Where Is Your Core Today? - Balanced Movement Studio

Where Is Your Core Today?

Balanced Movement Studio

Anyone who has been paying attention to exercise theory and practice recently has heard of the terms core, core strength, and core stability. But do you really know what they mean relative to what you favorite activity may be? Lots of folks still think that core is synonymous with abdominal muscles. Abdominal muscles are only a small portion of what can be thought of functionally as the core. As a general rule, the core can be thought of as the central area of the body. When you do crunches you are certainly working muscle that are at the central area of the body, but are you really working on core stability that is relevant to your activity of choice?

There are three important ideas in core stability that are often overlooked or misunderstood that are critical to integrating core work into performance improvement and injury management.

The Core is a functional concept rather than an anatomical address.
The core can be defined as the stable base from which motion occurs. Therefore, the core consists of skeletal segments, their muscular attachments and the joint structures between the segments that create this stable base. There is no one particular set of muscles (i.e. abdominals) that form the core.

Core stability is task dependent.
For every task, there are components that provide the stable base and components that create the motion. For every desired activity; running, cycling, swimming, climbing, tennis, etc. there are different body parts that create the stability of the core.

Stability and rigidity are different.
All too often stability is confused for rigidity. As an interesting exercise, review the definitions of rigid and stable in the dictionary.
Stability is defined as: “maintaining equilibrium or self-restoring”.
Rigid is defined as: “marked by a lack of flexibility; rigorous and exacting”.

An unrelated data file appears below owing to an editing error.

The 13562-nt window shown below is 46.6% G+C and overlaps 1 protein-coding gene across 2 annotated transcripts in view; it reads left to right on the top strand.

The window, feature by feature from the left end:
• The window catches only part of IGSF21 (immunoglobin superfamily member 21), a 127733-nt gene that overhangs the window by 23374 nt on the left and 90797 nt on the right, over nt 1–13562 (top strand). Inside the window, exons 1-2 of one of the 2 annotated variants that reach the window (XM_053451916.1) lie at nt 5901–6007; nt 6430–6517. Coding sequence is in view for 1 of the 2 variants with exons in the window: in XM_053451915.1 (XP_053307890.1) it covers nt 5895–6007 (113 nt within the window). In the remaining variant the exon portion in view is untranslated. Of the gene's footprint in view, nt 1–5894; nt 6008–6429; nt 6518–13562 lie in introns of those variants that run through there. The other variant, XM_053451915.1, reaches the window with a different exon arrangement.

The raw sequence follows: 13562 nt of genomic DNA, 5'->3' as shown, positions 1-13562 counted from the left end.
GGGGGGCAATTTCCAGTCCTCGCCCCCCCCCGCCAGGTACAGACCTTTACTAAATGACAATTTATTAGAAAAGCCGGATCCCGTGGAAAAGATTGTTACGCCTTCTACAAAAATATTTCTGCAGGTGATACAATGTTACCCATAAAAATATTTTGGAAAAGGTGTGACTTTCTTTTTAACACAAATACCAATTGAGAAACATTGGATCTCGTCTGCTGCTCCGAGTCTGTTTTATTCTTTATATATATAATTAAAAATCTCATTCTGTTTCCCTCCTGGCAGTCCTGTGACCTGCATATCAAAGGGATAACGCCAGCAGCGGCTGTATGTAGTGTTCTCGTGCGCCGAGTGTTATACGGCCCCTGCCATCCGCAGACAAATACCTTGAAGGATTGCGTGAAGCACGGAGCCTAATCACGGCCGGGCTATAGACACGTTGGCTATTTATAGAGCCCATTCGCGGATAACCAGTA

A ‘contract and hold’ strategy for core stability often just robs efficiency of movement when applied to activities.

To maintain improve core stability relative to a desired activity, it is necessary to know what structures hold the stable base and what structures drive the dynamic motion for that activity. One way to think about this is to ask what holds the body in place against gravity for the desired movements of the task.

For example, in cycling, your contact is the base of the pelvis on the saddle extending through the torso and shoulders all the way to where the hands contact the bar. In running, the hip muscles hold the pelvis and torso erect as the feet contact the ground. In swimming, a balance between the muscles on the front and back of the spine maintains the body forward, long and buoyant.

The whole purpose of core stability training is to gain efficiency by having a stable base for the dynamic parts of the movement. To apply this theory to exercise selection, find exercises that challenge you to hold the appropriate core parts stable while moving the major muscles used by the activity.

Using these definitions:
The cycling core extends from the hands to the pelvis while the hips, knees and ankles are moving.
The running core is harder to define. The hip flexors and extensors (gluts) drive the running motion, but they must also combine with the muscles on the inside and outside of the hips to hold the pelvis stable. While this is happening at the hips, the abdominal and spinal muscles combine to hold the torso erect over the pelvis and allow the shoulders and arms to rotate opposite the legs. All of this must happen as you stand on one leg.
In swimming, the core involves the abdominals and the muscles running the length of the spine from the tailbone to the base of the head, including the neck.

Exercises that challenge you to hold any of these body parts in balance may be considered core exercises depending upon the activity you want to train for. Think about what you are training to do and your workout routine, and then see how you answer the question of where is your core. For example: a push up would be considered a core exercise relative to cycling but not running. A single leg squat would be a core exercise relative to running, but not cycling. This approach can make a big difference in productivity and results.

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Balanced Movement Studio

5 out of 5 stars

Nicholas Woronoff
Nicholas Woronoff

5 out of 5 stars

posted 5 days ago

Brian and Andy helped me overcome a herniated disc that had me in pain 24/7. Within a few visits I was back to working out at full capacity without pain. Brian also helped me improve my run stride and movement of my posterior chain in the process. I'm stronger, faster, and healthier now having worked with them than I was before the injury.